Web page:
Let’s have a bit of culture, and have a Museum Tour. Our only aim is to find Things That are Pink. We’ll start off at the V&A in London: there’s a view of one of the entrances in the featured photo. In fact we won’t have time to go inside – there’s plenty of pink outside. Then we’ll catch a bus over to the Horniman, and see its Aquarium, its Butterfly House, and pop William into the changing colours of the lightbox which was there for a temporary exhibition on colour. Then it’s over to Dulwich Picture Gallery, just for a very quick look round. We’ll whiz down to Gloucestershire, to Slimbridge. It’s not a museum of course, but its purpose is collecting and educating. We’ll only stop long enough to find two pink flamingoes, because then we have to get straight over to Spain, to Cádiz and to El Museo del Titere – The Puppet Museum. If we hurry, we can be home in time for tea.
Pink. When I was a girl, I couldn’t be doing with it at all. Pink went with frilly dresses, white knee socks and patent leather shoes. Pink went with ballet lessons and Violet Elizabeth Bott. I utterly despised it, even though I was far too much of a wimp to be a proper tomboy. These days, I’m far less hard line. I treasure the first glimpses of spring time blossom, and all the glorious blooms of summer. I love a magenta sunset. I even have a pink jumper – though I don’t like it very much.
Today, let’s look at the streets. We’ll go to Spain, France, the UK, and South Korea in search of not-too-pretty in pink. The featured image is a scene from Cádiz.
Overlooking the lake at the Himalayan Gardens, Grewelthorpe.
I couldn’t be doing with pink when I was younger. I thought it was an itsy-bitsy sort of colour, suitable to be worn by annoying little girls of the Violet Elizabeth Bott persuasion (You do know who I’m talking about here, don’t you? Violet Elizabeth was the lisping, spoiled creature who tormented Richmal Crompton’s delightfully grubby-kneed and accident-prone Just William, as popular now as when he was first created in 1922).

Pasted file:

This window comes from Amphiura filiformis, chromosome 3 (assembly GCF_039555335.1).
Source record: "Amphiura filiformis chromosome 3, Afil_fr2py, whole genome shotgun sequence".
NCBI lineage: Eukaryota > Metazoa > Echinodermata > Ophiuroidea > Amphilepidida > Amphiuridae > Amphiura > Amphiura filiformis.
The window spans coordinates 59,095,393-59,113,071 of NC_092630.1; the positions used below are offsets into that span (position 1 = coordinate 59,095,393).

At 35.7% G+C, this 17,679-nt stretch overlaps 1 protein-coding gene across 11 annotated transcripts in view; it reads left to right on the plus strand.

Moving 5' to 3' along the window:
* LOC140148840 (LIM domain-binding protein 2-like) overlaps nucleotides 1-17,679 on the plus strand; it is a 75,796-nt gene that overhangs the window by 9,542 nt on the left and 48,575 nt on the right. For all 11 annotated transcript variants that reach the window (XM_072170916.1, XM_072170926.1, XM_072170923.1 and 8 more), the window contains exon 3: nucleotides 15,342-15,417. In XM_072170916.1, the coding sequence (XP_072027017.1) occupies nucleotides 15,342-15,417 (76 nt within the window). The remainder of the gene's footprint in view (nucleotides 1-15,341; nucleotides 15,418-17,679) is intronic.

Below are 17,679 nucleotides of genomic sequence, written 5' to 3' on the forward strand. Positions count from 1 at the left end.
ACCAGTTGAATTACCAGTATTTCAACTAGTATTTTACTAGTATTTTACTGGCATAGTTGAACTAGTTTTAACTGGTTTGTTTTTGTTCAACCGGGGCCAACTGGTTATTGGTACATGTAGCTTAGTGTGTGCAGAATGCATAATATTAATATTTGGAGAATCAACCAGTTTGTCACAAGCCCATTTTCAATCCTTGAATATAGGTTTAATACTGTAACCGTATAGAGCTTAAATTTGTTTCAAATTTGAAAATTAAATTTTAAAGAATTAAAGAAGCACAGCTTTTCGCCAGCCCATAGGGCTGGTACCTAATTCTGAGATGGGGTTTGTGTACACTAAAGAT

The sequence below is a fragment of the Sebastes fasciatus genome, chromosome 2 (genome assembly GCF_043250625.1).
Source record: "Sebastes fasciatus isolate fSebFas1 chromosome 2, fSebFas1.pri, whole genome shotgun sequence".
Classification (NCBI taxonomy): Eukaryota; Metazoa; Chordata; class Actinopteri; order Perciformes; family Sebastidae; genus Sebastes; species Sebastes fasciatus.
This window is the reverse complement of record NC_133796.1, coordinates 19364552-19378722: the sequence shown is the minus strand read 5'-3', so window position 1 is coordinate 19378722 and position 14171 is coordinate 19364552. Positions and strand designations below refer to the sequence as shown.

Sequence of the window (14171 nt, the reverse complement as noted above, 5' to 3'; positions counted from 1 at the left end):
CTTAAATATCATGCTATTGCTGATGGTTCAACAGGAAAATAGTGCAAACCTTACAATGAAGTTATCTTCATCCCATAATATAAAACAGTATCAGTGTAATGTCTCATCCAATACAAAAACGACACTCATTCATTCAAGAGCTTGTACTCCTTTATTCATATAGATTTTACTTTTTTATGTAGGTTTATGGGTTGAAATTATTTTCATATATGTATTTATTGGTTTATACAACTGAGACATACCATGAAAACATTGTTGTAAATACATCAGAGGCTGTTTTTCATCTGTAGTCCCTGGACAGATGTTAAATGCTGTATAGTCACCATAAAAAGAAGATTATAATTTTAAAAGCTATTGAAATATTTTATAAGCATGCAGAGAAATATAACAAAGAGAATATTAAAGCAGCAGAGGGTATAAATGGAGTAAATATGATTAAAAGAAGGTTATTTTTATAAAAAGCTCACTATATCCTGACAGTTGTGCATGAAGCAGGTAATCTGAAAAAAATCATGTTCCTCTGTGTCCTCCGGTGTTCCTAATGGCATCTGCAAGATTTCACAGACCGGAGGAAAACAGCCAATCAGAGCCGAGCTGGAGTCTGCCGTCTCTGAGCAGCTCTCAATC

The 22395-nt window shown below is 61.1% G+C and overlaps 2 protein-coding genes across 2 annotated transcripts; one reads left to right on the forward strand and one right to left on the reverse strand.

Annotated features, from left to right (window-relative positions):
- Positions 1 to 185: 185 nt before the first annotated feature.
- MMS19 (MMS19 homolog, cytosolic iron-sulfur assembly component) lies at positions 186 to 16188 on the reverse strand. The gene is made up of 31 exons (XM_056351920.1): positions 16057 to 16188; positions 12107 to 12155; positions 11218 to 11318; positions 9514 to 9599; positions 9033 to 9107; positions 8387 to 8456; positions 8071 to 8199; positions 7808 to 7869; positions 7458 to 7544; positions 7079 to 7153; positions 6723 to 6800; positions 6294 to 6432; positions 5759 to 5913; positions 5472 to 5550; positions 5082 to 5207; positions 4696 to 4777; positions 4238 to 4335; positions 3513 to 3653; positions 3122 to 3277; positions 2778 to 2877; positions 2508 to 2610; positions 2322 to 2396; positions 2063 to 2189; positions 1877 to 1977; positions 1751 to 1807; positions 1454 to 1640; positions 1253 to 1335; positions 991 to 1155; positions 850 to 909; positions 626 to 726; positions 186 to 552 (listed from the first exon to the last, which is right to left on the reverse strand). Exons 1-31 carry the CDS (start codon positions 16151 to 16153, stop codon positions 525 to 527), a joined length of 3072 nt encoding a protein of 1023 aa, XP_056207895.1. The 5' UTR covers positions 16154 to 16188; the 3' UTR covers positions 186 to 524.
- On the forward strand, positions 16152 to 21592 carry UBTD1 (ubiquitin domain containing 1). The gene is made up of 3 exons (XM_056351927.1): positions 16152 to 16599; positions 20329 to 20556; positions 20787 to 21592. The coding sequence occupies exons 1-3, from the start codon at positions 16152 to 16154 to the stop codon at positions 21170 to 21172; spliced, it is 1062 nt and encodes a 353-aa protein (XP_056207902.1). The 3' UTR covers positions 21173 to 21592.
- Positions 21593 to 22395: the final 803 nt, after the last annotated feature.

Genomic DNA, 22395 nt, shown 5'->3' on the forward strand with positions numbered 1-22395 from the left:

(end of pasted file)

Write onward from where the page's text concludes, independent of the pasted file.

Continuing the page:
I declined to dress my young daughters in pink, or to wear it myself. I despised its sugar-sweet prettiness.
These days I’m rather less hardline. I even have a raspberry pink shirt.
All the same, I think pink is happiest in the garden. It’s here that flowers can celebrate the colour in all its variety, from the softest most delicate shades of baby pink through to vibrant, vivacious flamingo pink. Pastel pink. Shocking pink. And pinks that use flower names: cherry blossom; rose; fuschia; carnation; cyclamen; dogwood.
Here’s a picture gallery of May time flowers taken over the last few years. All of them are pink. And I like every single one.
Many of these pictures were taken in our garden; in our village; at Newby Hall; and at the Himalayan Gardens at Grewelthorpe. It’s my entry for today’s Ragtag Challenge: pink.